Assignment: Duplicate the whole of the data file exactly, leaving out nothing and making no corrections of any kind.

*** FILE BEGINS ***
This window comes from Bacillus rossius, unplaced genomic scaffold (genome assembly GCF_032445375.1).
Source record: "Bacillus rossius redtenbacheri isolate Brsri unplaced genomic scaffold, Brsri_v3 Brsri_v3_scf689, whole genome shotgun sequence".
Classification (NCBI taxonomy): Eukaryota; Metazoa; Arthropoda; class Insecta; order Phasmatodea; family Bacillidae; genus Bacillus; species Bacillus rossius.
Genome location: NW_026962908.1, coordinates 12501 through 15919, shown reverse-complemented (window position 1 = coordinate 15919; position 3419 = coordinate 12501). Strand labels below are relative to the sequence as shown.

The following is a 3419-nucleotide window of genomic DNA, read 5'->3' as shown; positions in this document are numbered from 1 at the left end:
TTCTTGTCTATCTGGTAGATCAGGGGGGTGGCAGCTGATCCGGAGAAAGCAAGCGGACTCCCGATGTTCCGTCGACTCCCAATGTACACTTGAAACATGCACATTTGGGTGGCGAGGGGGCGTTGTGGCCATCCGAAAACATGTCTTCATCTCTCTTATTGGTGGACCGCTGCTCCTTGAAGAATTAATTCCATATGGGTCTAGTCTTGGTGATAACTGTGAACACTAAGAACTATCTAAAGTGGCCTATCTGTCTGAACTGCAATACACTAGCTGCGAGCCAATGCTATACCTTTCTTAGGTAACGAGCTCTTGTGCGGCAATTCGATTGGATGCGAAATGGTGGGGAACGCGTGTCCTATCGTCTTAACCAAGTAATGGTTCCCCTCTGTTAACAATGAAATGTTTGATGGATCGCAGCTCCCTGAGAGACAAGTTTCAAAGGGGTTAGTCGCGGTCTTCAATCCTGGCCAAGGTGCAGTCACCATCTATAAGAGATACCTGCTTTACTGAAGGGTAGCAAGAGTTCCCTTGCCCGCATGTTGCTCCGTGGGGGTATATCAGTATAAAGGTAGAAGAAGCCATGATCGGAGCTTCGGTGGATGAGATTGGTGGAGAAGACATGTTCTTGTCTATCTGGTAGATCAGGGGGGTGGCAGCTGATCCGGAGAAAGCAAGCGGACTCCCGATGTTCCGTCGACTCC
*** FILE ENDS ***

This window comes from Bacillus rossius, unplaced genomic scaffold (genome assembly GCF_032445375.1).
Source record: "Bacillus rossius redtenbacheri isolate Brsri unplaced genomic scaffold, Brsri_v3 Brsri_v3_scf689, whole genome shotgun sequence".
Classification (NCBI taxonomy): Eukaryota; Metazoa; Arthropoda; class Insecta; order Phasmatodea; family Bacillidae; genus Bacillus; species Bacillus rossius.
Genome location: NW_026962908.1, coordinates 12501 through 15919, shown reverse-complemented (window position 1 = coordinate 15919; position 3419 = coordinate 12501). Strand labels below are relative to the sequence as shown.

The following is a 3419-nucleotide window of genomic DNA, read 5'->3' as shown; positions in this document are numbered from 1 at the left end:
TTCTTGTCTATCTGGTAGATCAGGGGGGTGGCAGCTGATCCGGAGAAAGCAAGCGGACTCCCGATGTTCCGTCGACTCCCAATGTACACTTGAAACATGCACATTTGGGTGGCGAGGGGGCGTTGTGGCCATCCGAAAACATGTCTTCATCTCTCTTATTGGTGGACCGCTGCTCCTTGAAGAATTAATTCCATATGGGTCTAGTCTTGGTGATAACTGTGAACACTAAGAACTATCTAAAGTGGCCTATCTGTCTGAACTGCAATACACTAGCTGCGAGCCAATGCTATACCTTTCTTAGGTAACGAGCTCTTGTGCGGCAATTCGATTGGATGCGAAATGGTGGGGAACGCGTGTCCTATCGTCTTAACCAAGTAATGGTTCCCCTCTGTTAACAATGAAATGTTTGATGGATCGCAGCTCCCTGAGAGACAAGTTTCAAAGGGGTTAGTCGCGGTCTTCAATCCTGGCCAAGGTGCAGTCACCATCTATAAGAGATACCTGCTTTACTGAAGGGTAGCAAGAGTTCCCTTGCCCGCATGTTGCTCCGTGGGGGTATATCAGTATAAAGGTAGAAGAAGCCATGATCGGAGCTTCGGTGGATGAGATTGGTGGAGAAGACATGTTCTTGTCTATCTGGTAGATCAGGGGGGTGGCAGCTGATCCGGAGAAAGCAAGCGGACTCCCGATGTTCCGTCGACTCC